It is still too early to assess the real, longer term effects of the pandemic on the labour market; but as the furlough winds down, even if some businesses have reopened, this month’s figures show that (official) levels of employment have fallen by significantly. Overall, employment is down by nearly half a million since the crisis began – with unemployment rising to 4.5%. In addition to this, according to some estimates, there are likely to be a further half a million people who were still being counted as employed but were away from their jobs and not being paid.
As expected, young people appear to be bearing the brunt of the labour market crisis. Over half of the fall in employment is accounted for by fewer young people in work. The youth employment rate is now at its lowest for months – down to 61% for the 18-24 age group (unemployment standing at 12.3%) and 75% for those not in full-time study (unemployment at 11.3%).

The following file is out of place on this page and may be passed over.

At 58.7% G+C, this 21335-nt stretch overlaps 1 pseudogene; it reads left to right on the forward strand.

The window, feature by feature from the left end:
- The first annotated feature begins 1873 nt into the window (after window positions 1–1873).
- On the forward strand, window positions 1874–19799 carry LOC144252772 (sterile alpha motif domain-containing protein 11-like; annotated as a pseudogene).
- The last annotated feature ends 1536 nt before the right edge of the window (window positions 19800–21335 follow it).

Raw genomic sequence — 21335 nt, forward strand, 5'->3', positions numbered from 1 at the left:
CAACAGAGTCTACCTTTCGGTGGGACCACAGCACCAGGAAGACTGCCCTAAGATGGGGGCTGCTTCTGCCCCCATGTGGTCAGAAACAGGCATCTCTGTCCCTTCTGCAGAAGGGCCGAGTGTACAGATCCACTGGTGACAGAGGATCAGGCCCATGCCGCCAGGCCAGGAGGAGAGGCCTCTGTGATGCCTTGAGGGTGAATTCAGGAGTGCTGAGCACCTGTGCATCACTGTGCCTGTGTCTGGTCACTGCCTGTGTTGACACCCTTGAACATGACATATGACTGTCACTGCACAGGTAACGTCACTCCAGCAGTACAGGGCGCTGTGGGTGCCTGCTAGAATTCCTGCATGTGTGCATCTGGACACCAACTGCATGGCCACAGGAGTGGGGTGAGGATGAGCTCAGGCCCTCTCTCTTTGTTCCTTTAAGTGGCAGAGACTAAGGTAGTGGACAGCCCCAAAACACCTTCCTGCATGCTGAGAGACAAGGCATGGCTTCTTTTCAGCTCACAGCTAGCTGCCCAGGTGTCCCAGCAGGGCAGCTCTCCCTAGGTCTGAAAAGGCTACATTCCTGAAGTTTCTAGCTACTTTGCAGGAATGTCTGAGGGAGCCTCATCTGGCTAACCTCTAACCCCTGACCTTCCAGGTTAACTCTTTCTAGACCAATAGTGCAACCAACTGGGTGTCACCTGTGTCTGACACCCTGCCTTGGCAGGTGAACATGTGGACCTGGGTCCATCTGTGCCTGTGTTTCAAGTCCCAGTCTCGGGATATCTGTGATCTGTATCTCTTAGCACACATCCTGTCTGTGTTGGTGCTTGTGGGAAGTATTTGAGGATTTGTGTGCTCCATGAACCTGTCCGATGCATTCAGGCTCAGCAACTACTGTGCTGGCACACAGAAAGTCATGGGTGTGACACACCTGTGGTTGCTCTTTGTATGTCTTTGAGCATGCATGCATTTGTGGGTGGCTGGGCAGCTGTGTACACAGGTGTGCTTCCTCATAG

The ONS figures cover May to July 2020. Student unemployment traditionally rises at this time as campuses empty for summer vacations. This year, because of early closures, rates have been much higher – with 1 in 5 students recorded as being unemployed at the end of the quarter, as well as increases ‘economic inactivity’.
Meanwhile, apprenticeship opportunities (supposedly an alternative to university study) continue to dwindle, with only a third as many starts for the year ending this July for those under 19 (just 5000), compared with the same point last year- and less than half for those 19-24 compared with previously. Without a massive injection of government funds, we should fear for the very future of the scheme.